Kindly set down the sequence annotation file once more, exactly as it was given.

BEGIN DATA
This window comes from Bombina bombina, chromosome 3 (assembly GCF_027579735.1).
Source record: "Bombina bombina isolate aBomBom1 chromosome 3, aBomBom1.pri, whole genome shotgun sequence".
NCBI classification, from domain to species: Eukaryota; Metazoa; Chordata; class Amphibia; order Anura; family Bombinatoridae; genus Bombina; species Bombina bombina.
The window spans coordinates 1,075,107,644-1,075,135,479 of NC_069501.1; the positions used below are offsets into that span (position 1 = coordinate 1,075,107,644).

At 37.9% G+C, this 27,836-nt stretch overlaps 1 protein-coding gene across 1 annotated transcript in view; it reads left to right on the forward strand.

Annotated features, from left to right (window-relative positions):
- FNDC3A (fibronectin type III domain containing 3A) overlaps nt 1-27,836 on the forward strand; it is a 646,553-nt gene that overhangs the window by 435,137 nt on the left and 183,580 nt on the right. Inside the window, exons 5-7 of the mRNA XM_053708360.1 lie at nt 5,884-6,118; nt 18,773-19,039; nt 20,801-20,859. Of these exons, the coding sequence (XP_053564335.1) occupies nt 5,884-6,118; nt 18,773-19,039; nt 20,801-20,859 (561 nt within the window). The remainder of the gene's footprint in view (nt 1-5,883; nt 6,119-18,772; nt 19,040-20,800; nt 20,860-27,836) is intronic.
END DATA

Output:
This window comes from Bombina bombina, chromosome 3 (assembly GCF_027579735.1).
Source record: "Bombina bombina isolate aBomBom1 chromosome 3, aBomBom1.pri, whole genome shotgun sequence".
NCBI classification, from domain to species: Eukaryota; Metazoa; Chordata; class Amphibia; order Anura; family Bombinatoridae; genus Bombina; species Bombina bombina.
The window spans coordinates 1,075,107,644-1,075,135,479 of NC_069501.1; the positions used below are offsets into that span (position 1 = coordinate 1,075,107,644).

At 37.9% G+C, this 27,836-nt stretch overlaps 1 protein-coding gene across 1 annotated transcript in view; it reads left to right on the forward strand.

Annotated features, from left to right (window-relative positions):
- FNDC3A (fibronectin type III domain containing 3A) overlaps nt 1-27,836 on the forward strand; it is a 646,553-nt gene that overhangs the window by 435,137 nt on the left and 183,580 nt on the right. Inside the window, exons 5-7 of the mRNA XM_053708360.1 lie at nt 5,884-6,118; nt 18,773-19,039; nt 20,801-20,859. Of these exons, the coding sequence (XP_053564335.1) occupies nt 5,884-6,118; nt 18,773-19,039; nt 20,801-20,859 (561 nt within the window). The remainder of the gene's footprint in view (nt 1-5,883; nt 6,119-18,772; nt 19,040-20,800; nt 20,860-27,836) is intronic.